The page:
Also, as regards diversity in international arbitration, there is a hindrance to its spread to other countries by the community itself. And this often affects the ability of the international arbitration system to bring to bear, its full weight with regards to certain cultural and geographical factors that would have proved advantageous in the resolution of the disputes.

The use of technology in arbitration

This plays an important role in the effectiveness of arbitration. Features such as artificial intelligence, video conferencing, and cloud storage are some of the benefits of technology in this context. Adequate knowledge, access to technology plus knowledge of cybersecurity are essentials that should characterize international arbitration. But unfortunately, this doesn’t seem to be the case.

Solutions to the Challenges of International Arbitration in Cross-Border Partnerships

Below are some solutions to the outlined challenges confronting international arbitration when it comes to cross-border partnerships and collaboration?

–   All countries should adopt an approach to international arbitration that employs the best modern practices and promotes cost-effectiveness. This can be further buttressed by their joining the New Convention.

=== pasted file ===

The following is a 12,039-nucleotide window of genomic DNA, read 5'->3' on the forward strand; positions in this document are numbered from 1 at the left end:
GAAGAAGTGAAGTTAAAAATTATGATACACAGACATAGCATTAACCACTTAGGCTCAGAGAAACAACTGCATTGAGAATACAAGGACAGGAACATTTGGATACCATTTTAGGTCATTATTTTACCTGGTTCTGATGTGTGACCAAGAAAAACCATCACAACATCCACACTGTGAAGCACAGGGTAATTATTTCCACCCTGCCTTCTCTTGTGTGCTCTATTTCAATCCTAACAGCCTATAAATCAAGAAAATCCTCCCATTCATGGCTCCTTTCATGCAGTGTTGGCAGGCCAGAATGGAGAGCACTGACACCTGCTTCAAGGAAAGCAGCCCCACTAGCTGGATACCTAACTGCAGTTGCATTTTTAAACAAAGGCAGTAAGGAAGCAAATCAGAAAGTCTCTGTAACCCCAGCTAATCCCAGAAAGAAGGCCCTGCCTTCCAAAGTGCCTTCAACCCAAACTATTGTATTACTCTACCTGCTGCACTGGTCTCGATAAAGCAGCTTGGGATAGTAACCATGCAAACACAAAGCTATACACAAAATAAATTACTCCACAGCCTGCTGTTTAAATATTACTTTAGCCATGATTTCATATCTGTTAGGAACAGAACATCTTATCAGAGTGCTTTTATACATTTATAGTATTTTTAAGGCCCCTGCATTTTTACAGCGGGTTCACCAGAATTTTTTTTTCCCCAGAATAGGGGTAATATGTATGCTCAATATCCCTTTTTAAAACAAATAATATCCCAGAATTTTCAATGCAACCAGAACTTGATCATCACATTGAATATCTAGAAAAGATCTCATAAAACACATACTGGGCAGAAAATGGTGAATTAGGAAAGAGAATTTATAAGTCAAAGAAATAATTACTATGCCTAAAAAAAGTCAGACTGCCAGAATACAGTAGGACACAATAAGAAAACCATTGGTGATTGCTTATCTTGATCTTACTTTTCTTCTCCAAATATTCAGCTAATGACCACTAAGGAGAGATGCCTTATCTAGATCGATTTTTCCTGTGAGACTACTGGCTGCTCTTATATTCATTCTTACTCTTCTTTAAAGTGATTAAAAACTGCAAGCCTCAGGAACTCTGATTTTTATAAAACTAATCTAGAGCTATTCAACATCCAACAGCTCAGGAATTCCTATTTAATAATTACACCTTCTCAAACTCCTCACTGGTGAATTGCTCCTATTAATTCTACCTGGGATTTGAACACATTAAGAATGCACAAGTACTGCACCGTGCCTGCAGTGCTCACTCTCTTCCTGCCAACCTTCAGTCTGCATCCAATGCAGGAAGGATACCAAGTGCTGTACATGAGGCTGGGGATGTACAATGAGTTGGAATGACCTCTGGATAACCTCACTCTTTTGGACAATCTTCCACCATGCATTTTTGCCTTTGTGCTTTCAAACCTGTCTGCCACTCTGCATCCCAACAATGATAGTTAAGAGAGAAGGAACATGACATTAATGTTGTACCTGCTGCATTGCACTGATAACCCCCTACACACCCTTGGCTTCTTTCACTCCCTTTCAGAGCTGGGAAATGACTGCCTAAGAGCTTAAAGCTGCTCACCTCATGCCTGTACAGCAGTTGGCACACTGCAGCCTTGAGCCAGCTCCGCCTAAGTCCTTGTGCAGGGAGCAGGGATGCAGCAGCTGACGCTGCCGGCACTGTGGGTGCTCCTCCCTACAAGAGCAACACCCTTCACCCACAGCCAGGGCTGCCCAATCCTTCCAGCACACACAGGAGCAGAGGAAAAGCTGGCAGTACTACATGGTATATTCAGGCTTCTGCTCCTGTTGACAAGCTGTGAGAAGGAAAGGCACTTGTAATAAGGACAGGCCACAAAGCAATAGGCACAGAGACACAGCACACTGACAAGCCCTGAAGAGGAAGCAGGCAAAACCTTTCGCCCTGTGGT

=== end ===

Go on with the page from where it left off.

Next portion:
–  Cost-effectiveness can be heightened by; the provision of aid for businesses in legal matters and international arbitration, by ensuring that access to and promotion of third party funding is available, by allowing for arrangement of contingency fees as well as provision for legal expense insurance covering both before and after the arbitrary process has taken place.

– More awareness should be made about international arbitration both in the legal profession, among government officials and SMEs. It should also be taught in law schools

– Heightened use of technology would prove an added advantage, so this should be immensely encouraged.

– Scholarships should be made available for practitioners to gain more expertise in international commercial arbitration. Exchange programs would aid in this

–  Foreign counsel should be allowed participation in arbitration. Tax and visa restrictions should be eased to allow for increased participation in international commercial arbitration across geographical locations and promote diversity in arbitration.


Cross border partnership and collaboration has many advantages. But as is the case in most cross-border collaborations, disputes are bound to ensue, which is why adequate plans must be made beforehand to tackle this. Also, collaborating parties should make plans and provisions for the effective usage of international arbitration in the resolution of disputes as it proves to be a very effective tool wherever cross border partnerships and collaboration disputes are concerned.

Thinking of going into a cross-border agreement or partnership and want to put in place an effective dispute resolution strategy? Why not contact Rattsakuten today and let’s help you with that process. 

Fredrik Jörgensen